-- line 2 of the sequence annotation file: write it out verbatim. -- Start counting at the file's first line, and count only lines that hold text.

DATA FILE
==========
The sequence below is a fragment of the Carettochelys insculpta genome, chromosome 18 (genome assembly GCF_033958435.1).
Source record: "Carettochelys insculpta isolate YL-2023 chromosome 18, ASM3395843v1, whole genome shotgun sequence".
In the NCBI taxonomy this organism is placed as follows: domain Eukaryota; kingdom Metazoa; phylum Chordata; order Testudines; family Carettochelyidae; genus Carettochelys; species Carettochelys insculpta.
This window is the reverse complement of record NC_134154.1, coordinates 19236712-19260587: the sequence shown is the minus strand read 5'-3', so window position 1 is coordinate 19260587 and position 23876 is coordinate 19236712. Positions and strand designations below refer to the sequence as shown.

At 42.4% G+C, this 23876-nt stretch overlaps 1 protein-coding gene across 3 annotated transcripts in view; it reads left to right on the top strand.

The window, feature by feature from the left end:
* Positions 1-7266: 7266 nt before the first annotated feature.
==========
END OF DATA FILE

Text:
Source record: "Carettochelys insculpta isolate YL-2023 chromosome 18, ASM3395843v1, whole genome shotgun sequence".